Count on It

COUNT STAFFS (King of Wands)


This is Saint Kosmas of Maiuma, a bishop who wrote poetry, sacred hymns and defended imagery of the Church against iconoclasts, who were hell bent (pun!) on destroying all the lovely statues, frescoes, and mosaics in churches.

He reminds me a bit of Hildegard von Bingen, who also wrote and painted, and was a poet and creator of music, and proponent of the spiritual life and art.

Like all Kings, this chap can be a bit of a controlling, critical presence, but I see him today as someone who reasons, yet has a creative, spiritual side. A reminder of balance and dignity. I haven’t been too dignified in the last two days, I’ve been sore and stroppy with the spouse, and generally not my cheery self. Today I must read and write in my journals with my marvelous fountain pens and ink I brought with me, and have dignity and order surrounding me.

I hope to finish the tarot bag I have been hand sewing for this deck tomorrow or later today. It always takes longer to hand sew things, and I’ve done some extra backstitching for reinforcement of seams in both the lining and main fabric, as the deck is quite large. The bag fits though, and I boxed the corners so it has a more tailored look to it and won’t have oodles of fabric spilling out the sides when I put it in its box.

There is a new age shop in this town so I might drift in and see if I can find some beads or something to embellish it. Ideally I would eventually make my own beads and highlight them with gold paint, but that’s for down the line when we eventually get into a house.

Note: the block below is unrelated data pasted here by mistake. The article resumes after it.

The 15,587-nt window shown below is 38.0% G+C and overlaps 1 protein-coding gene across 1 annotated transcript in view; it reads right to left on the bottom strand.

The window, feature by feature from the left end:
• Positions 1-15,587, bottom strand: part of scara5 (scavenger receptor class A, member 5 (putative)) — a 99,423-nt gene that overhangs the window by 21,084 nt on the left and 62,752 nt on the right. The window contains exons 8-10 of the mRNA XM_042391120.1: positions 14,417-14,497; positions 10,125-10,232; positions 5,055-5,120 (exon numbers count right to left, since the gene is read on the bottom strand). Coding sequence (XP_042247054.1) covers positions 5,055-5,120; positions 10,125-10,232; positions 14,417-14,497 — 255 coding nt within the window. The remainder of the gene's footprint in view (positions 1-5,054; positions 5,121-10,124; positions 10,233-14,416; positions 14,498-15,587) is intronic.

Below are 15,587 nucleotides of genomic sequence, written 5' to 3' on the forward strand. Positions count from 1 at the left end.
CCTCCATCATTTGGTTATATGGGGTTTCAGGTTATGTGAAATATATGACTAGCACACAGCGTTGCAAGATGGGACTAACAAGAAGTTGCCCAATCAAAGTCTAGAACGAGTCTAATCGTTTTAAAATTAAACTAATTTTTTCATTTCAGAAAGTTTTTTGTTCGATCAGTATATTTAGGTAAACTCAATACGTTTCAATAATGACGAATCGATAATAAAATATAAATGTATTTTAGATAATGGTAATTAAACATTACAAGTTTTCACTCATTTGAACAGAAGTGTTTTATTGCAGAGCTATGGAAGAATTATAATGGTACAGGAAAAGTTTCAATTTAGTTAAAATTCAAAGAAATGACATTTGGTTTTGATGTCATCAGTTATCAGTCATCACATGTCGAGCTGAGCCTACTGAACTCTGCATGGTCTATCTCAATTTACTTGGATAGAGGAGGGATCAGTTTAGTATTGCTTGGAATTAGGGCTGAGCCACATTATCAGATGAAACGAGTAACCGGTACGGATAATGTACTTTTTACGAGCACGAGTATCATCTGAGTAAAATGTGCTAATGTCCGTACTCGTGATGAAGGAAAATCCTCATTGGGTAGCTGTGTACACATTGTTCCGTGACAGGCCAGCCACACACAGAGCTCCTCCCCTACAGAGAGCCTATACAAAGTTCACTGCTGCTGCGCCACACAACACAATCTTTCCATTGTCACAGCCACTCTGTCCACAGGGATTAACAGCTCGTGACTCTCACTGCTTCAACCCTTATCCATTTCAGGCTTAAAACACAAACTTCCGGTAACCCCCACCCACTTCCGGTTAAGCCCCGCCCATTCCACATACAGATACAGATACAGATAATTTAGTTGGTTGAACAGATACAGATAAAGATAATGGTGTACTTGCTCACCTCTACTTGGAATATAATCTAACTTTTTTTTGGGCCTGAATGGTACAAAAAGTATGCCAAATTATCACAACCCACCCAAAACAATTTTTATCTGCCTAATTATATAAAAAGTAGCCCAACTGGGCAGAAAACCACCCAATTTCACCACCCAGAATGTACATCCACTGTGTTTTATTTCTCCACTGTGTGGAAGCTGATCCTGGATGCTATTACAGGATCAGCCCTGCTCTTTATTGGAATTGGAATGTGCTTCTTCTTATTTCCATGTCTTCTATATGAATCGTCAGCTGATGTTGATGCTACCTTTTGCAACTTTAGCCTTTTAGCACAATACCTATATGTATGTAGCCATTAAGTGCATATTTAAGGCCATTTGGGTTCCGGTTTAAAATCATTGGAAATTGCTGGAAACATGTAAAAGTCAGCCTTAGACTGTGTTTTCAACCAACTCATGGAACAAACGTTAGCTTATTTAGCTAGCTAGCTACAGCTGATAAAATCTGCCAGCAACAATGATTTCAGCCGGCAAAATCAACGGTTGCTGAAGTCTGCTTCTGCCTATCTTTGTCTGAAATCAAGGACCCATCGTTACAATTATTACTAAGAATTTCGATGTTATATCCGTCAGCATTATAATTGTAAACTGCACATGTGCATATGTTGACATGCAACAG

Kosmas says “Count on it.”




4 thoughts on “Count on It

  1. The iconoclasts and their ilk make me wonder how much art has been lost due to religious zealots. Reminds me of how the Taliban recently destroyed two of the world’s largest Buddha statues in Afghanistan. But a couple of smart folks created a life-size hologram projection of them to replace what was there. 🙂
    Raising a cup of hot tea to toast the King’s blessing on you guys.

    • Lots of art, you can see the damage across Europe in smashed faces of statues and architectural details. Very sad this sort of fundamentalism or thuggery, really. And for nothing.

      I remember the Buddhist Statues as I saw pictures of them when looking for references to lapis lazuli in Afghanistan, and it seemed the minute I discovered them, they blew them up (2001.) I was thinking today about the damage in Palmyra, another fabled place, very haunting. These are sacred places for all people regardless of religious affiliation.

  2. Yeesh, religious zealotry and art destruction are so omnipresent it’s scary. About a decade ago, they put in some statues in the town in Germany where my uncle lives. They were naked, with anatomical elements, and got defaced (well, it was quite a different part of the anatomy that was hacked at) by prurient protestants. So, from Ancient Egypt (Pharoah’s being hacked from history by the followers of the next monarch/God or dynasty) to modern day Europe, it just never ends!

    Anyhow, glad that you are adding to the beauty and art in the world, rather than detracting from it, JJ. And hope the journalling went well 🙂

    • It’s unbelievable that there are still people defacing art.

      Yes, journalling went well–I do the Gratitude Journal with the same purple ink and my vintage family pen, a Parker 51. The other journal is more angsty, everyday blather, but I use all different pens and ink colours in it. The past two days it was Damson by Diamine in my red Pilot 78G fountain pen. Whee, a nice plum colour!

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